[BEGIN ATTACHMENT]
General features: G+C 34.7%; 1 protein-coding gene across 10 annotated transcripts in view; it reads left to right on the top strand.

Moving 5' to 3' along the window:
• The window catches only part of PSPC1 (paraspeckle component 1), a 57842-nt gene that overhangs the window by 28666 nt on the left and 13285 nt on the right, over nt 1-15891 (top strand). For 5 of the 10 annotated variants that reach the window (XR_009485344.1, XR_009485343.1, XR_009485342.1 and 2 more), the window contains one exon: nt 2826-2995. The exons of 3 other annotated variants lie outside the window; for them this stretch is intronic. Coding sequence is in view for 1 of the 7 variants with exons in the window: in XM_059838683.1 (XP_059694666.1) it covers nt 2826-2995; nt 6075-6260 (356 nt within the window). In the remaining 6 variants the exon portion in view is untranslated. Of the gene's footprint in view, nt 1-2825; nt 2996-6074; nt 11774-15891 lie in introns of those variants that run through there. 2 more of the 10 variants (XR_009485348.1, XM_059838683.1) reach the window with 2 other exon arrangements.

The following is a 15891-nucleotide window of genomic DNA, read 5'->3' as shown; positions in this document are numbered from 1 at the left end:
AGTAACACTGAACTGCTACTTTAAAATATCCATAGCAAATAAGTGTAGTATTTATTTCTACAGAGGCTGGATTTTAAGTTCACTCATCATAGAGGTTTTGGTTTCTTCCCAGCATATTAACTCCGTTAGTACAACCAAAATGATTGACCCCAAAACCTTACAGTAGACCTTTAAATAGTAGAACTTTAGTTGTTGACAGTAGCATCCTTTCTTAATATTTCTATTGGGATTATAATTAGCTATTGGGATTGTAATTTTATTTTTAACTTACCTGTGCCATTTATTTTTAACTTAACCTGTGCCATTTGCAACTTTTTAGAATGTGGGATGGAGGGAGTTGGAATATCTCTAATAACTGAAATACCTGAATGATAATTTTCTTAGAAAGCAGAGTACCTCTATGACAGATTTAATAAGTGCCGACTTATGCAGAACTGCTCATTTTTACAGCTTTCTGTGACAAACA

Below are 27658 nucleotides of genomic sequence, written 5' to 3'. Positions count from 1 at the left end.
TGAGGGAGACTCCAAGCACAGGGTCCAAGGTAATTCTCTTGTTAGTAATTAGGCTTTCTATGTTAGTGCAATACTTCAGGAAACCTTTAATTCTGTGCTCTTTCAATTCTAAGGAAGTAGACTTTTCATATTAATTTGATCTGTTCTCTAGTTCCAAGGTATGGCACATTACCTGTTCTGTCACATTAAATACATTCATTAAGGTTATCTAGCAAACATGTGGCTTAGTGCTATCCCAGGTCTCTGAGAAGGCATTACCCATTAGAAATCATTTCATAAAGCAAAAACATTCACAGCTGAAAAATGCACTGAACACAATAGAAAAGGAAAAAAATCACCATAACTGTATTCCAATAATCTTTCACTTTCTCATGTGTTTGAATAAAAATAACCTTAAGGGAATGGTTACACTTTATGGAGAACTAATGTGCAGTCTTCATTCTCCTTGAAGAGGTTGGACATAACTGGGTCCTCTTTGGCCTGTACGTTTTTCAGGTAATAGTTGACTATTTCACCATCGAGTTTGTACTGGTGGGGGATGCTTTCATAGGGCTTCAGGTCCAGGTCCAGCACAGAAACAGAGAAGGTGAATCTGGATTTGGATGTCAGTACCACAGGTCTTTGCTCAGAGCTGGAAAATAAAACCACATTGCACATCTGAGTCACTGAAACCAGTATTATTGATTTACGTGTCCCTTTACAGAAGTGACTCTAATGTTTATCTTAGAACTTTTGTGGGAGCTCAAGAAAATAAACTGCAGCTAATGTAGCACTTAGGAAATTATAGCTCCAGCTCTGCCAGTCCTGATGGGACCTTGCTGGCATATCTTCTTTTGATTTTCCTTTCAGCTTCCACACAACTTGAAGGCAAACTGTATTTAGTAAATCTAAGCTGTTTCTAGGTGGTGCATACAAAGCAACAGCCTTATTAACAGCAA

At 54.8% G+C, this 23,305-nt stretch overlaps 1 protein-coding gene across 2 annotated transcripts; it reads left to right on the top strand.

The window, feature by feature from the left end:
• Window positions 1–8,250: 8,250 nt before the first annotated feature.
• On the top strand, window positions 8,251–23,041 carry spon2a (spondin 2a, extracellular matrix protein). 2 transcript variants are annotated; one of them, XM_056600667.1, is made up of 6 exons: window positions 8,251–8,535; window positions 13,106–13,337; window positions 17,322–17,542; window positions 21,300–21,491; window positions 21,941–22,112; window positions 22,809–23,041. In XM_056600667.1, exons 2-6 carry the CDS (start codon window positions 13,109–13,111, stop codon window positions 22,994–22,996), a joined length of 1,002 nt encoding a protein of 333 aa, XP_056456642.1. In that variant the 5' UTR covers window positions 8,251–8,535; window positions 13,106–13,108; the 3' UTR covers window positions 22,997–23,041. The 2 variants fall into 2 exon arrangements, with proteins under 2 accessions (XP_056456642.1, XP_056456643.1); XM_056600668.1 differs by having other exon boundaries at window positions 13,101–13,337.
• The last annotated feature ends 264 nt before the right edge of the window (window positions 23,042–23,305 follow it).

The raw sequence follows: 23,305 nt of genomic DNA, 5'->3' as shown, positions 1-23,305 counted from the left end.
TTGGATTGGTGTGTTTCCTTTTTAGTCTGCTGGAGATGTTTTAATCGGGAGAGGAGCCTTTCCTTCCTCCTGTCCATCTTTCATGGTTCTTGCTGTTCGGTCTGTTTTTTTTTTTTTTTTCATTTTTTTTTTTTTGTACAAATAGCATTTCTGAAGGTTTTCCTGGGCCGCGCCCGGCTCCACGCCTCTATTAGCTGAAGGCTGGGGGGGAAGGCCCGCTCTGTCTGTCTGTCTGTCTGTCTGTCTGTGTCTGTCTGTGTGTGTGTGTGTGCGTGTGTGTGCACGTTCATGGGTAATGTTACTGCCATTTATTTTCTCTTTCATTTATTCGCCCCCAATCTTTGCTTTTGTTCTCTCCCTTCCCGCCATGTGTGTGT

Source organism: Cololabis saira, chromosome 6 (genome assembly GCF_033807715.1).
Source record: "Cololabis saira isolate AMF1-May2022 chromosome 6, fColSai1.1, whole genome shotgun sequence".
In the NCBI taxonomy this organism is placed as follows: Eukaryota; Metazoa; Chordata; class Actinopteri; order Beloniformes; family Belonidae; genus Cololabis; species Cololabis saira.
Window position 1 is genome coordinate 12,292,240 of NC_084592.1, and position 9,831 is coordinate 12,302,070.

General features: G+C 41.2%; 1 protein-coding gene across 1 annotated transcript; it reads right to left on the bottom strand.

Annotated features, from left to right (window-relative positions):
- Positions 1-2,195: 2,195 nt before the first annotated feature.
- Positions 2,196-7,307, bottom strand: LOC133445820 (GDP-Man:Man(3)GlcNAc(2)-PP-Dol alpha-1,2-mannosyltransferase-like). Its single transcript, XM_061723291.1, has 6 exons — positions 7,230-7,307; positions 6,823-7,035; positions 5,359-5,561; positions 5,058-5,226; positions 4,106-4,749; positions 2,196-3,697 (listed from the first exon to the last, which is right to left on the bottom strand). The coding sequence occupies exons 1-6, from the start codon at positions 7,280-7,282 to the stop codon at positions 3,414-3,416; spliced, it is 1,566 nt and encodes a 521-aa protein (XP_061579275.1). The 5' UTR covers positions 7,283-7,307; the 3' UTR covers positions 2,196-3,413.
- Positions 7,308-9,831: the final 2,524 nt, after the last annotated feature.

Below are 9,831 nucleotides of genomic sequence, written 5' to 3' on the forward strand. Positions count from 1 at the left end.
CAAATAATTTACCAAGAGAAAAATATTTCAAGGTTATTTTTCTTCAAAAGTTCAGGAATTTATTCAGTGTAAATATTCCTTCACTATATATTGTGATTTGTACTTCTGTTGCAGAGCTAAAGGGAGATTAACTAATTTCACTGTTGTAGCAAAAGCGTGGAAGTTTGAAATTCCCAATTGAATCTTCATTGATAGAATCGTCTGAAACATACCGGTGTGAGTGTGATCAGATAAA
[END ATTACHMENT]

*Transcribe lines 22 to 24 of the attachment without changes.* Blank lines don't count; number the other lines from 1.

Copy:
- Positions 2,196-7,307, bottom strand: LOC133445820 (GDP-Man:Man(3)GlcNAc(2)-PP-Dol alpha-1,2-mannosyltransferase-like). Its single transcript, XM_061723291.1, has 6 exons — positions 7,230-7,307; positions 6,823-7,035; positions 5,359-5,561; positions 5,058-5,226; positions 4,106-4,749; positions 2,196-3,697 (listed from the first exon to the last, which is right to left on the bottom strand). The coding sequence occupies exons 1-6, from the start codon at positions 7,280-7,282 to the stop codon at positions 3,414-3,416; spliced, it is 1,566 nt and encodes a 521-aa protein (XP_061579275.1). The 5' UTR covers positions 7,283-7,307; the 3' UTR covers positions 2,196-3,413.
- Positions 7,308-9,831: the final 2,524 nt, after the last annotated feature.

Below are 9,831 nucleotides of genomic sequence, written 5' to 3' on the forward strand. Positions count from 1 at the left end.